Wednesday, June 17, 2009


(Posting some Divrei Torah from the past few weeks that I've been writing for a local Parashah sheet)

The Torah uses an unusual word to describe what the Jews in the desert had to do when they came forward to be counted in the census: "They gathered together the entire congregation on the first of the second month and they were registered (va-yisyaldu) by family ancestry according to the house of their fathers..." (Bamidbar 1:18). What does it mean va-yisyaldu? Rashi explains that they brought witnesses and their genealogical documents to prove their ancestries.

Ramban points out that this is difficult. Why would they have to do this?

Click here to read more
Ramban points out that this is difficult. Why would they have to do this? These are people who were only a few generations removed from the twelve sons of Ya'akov, all of whom had lived together for two hundred years in a confined area in Egypt. Certainly anyone who tried to falsify his ancestry would be detected by someone. Additionally, they were presenting themselves to Moshe Rabbeinu. Is it possible that they would be able to trick him about their ancestries?

I think that the explanation of Rashi's approach can be found when we keep in mind an earlier explanation of Rashi. It says that “Avraham gave birth to Yitzchak” (Bereishis 25:19) and Rashi explains that this phrase comes to tell us that the scoffers of the generation, leitzanei ha-dor, were saying that Sarah was impregnated by Avimelech. Therefore, Hashem made Yitzchak look exactly like Avraham – so everyone would know that the gossip was false. But the question remains, why should any of us care what the leitzanei ha-dor say? Perhaps we do not have to worry about the leitzanei ha-dor, because there is no way to satisfy them, but we have to be concerned about those who hear their accusations think. “Vihyisem neki’im” (Bamidbar 32:22) teaches us that, in and above being good, we have to make sure that we appear innocent to everyone who sees. We have to do what we can to prevent the leitzanei ha-dor from having an opening in which to spread lies about us.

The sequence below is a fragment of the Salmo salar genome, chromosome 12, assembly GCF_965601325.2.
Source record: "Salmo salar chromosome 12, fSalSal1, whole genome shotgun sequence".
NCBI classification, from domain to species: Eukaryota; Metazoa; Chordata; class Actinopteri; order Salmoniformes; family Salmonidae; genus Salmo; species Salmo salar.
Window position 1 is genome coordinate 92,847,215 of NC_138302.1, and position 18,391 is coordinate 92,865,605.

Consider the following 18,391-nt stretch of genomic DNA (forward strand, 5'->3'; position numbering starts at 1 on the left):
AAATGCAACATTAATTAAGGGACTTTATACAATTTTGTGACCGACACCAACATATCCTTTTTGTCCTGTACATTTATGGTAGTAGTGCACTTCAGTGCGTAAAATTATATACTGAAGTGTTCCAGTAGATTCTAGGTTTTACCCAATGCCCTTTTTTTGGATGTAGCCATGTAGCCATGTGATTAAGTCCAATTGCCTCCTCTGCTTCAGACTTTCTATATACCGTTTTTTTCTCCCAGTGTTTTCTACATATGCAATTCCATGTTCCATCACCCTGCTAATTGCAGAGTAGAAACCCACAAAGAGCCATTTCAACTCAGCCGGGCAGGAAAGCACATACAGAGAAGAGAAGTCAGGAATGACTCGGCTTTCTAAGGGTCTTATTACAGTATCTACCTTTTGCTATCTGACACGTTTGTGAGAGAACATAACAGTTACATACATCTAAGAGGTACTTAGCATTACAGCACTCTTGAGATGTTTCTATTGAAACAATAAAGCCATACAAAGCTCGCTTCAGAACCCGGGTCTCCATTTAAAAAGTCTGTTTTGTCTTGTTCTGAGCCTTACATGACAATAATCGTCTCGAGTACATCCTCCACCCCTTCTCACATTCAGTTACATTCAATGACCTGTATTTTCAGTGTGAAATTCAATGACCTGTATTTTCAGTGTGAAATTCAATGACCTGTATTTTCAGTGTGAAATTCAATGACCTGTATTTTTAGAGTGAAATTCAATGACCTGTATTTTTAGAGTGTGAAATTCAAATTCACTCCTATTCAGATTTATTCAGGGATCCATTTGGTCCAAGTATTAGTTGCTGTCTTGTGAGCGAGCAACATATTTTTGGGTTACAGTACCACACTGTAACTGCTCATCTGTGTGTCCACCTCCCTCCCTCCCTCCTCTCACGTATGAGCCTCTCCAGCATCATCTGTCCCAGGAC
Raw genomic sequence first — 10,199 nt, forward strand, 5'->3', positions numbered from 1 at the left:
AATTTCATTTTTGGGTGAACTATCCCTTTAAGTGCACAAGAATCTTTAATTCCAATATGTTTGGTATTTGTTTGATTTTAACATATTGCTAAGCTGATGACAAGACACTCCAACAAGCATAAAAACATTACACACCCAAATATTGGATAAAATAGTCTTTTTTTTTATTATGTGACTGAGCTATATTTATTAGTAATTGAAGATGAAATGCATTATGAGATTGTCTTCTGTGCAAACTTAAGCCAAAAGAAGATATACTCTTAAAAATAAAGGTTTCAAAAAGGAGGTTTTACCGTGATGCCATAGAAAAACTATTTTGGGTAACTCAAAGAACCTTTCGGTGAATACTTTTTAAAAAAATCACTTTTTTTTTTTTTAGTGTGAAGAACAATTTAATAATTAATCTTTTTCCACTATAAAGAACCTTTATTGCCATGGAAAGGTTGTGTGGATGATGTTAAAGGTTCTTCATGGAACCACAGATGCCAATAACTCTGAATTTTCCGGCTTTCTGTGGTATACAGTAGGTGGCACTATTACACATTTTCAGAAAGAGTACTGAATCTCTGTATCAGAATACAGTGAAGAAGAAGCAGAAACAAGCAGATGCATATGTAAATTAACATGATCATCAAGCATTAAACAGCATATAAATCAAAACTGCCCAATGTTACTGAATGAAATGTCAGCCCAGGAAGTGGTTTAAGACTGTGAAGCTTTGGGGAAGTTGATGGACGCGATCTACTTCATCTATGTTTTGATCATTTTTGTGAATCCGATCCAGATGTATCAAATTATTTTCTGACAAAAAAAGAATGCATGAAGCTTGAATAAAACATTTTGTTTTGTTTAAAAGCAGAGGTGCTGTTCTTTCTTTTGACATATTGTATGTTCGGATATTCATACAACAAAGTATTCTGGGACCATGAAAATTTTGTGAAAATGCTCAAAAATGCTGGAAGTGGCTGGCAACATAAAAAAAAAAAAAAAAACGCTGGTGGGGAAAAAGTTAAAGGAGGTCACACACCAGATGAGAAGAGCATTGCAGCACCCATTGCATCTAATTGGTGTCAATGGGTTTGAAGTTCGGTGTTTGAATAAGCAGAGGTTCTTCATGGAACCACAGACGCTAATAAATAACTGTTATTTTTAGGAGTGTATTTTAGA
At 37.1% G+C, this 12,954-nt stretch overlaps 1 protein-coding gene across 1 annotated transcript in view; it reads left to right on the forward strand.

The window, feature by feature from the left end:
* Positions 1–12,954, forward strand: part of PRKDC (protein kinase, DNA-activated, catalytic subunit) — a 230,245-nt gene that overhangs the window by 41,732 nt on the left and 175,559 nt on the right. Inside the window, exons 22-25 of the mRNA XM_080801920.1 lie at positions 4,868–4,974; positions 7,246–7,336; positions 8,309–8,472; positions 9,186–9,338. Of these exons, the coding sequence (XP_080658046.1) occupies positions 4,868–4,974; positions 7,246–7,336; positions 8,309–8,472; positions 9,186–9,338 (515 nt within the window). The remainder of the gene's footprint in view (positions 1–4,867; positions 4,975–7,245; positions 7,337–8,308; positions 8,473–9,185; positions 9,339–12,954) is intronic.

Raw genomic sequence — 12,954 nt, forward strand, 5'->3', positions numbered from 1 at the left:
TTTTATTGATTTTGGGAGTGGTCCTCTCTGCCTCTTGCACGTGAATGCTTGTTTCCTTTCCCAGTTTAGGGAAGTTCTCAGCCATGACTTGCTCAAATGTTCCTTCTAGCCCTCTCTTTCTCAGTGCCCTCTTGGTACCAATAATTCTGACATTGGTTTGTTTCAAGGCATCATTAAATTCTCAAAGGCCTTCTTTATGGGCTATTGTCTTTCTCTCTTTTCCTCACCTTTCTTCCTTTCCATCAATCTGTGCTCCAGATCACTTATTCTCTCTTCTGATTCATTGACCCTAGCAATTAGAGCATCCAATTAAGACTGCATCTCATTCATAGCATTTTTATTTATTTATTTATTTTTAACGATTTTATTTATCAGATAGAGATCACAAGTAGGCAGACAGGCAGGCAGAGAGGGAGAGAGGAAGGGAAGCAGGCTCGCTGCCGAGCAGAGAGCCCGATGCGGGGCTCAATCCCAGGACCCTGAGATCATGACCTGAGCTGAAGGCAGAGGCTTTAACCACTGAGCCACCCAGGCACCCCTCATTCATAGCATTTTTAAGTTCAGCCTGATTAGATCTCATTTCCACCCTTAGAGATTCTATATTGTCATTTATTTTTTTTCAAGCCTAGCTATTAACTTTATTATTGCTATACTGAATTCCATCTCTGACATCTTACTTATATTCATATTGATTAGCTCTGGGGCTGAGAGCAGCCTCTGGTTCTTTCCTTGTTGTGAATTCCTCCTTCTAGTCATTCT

It is true that during Moshe Rabbeinu’s census in the desert, no one would have been able to lie about his ancestry. However, in order to preclude anyone in the future objecting to the ancestry of the Jews who left Egypt, or even their contemporaries in other nations who would want to insult them by denying their heritage, they came forward with solid proof of their ancestry. They intentionally created a process that was transparent and unassailable, at least to those with reasonable standards. The lesson of va-yisyaldu is that it isn’t enough to do the right thing. We have to make proof available demonstrating that it is right.

Twitter Delicious Facebook Digg Favorites More